Article Text

LIPOPOLYSACCHARIDE-BINDING PROTEIN, SOLUBLE CD14, AND INFLAMMATORY CYTOKINE PRODUCTION AMONG TERM AND PRETERM PREGNANCIES EXPOSED TO CLINICAL CHORIOAMNIONITIS
  1. E M Speer1,
  2. D A Gentile2,
  3. A Patel2,
  4. D P Skoner2
  1. 1Department of Pediatrics, University of Chicago, Chicago, IL, USA
  2. 2Allegheny-Singer Research Institute, Allegheny General Hospital, Pittsburgh, PA, USA

Abstract

Objective Intrauterine infections and the resulting maternal and fetal inflammatory response have been recognized as contributors to morbidity and mortality, especially among preterm infants. Bacterial endotoxin binds to lipopolysaccharide-binding protein (LBP) and CD14. The interaction of endotoxin-LBP-CD14 complexes with toll-like and others receptors leads to production of inflammatory cytokines. We examined the relationship between cytokines, LBP and CD14 among term and preterm pregnancies with or without clinical chorioamnionitis.

Methods We measured cytokine concentrations (IL-1b, IL-6, IL-8, IL-10, IL-12p40, TNFa) in maternal postpartum plasma and supernatants from LPS-stimulated cord blood mononuclear cells from 44 preterm (24–36 weeks gestation) and 52 term newborns (37–42 weeks) with Luminex multiplexing. LBP and soluble CD14 (sCD14) in maternal and cord plasma were measured with ELISA. We diagnosed clinical chorioamnionitis using Gibbs criteria, and defined significance as p<0.05.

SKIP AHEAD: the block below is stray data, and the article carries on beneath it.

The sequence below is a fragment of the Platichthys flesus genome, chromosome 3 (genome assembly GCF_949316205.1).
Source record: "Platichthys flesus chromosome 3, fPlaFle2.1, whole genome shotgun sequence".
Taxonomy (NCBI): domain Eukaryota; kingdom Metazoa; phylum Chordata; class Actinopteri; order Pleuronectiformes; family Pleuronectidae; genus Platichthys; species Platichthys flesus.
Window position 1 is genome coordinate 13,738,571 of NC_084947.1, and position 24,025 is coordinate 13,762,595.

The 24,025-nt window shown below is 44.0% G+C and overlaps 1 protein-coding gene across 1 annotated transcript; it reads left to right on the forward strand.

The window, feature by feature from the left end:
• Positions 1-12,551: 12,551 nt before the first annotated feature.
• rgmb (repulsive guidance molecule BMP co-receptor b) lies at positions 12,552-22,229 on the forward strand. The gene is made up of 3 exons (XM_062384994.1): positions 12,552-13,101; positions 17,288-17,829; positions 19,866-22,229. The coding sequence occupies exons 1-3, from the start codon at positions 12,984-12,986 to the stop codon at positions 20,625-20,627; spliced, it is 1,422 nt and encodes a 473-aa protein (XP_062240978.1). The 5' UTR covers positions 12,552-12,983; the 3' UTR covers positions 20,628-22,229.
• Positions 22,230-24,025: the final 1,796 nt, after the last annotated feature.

Results Plasma concentrations of fetal LBP versus fetal sCD14 and maternal LBP versus maternal sCD14 correlated significantly (Spearman correlation  =  +0.46, p<0.001 and +0.33, p = 0.001, respectively). Fetal LBP correlated significantly with maternal IL-6 and IL-8 and fetal sCD14 with maternal IL-6 and maternal LBP, but not with fetal cytokines. Among chorioamnionitis cases (n = 16, of these 12 were preterm), maternal IL-6 and IL-8 and fetal LBP and sCD14 were significantly elevated compared to non-exposed cases.

Conclusions Previous reports have shown that elevated sCD14 and LBP can promote pro-inflammatory immunity, especially in the extravascular compartment. Our findings suggest an association between clinical chorioamnionitis, fetal LBP and sCD14 and maternal inflammatory cytokines, which in turn might predispose these newborns to pathological inflammatory conditions.

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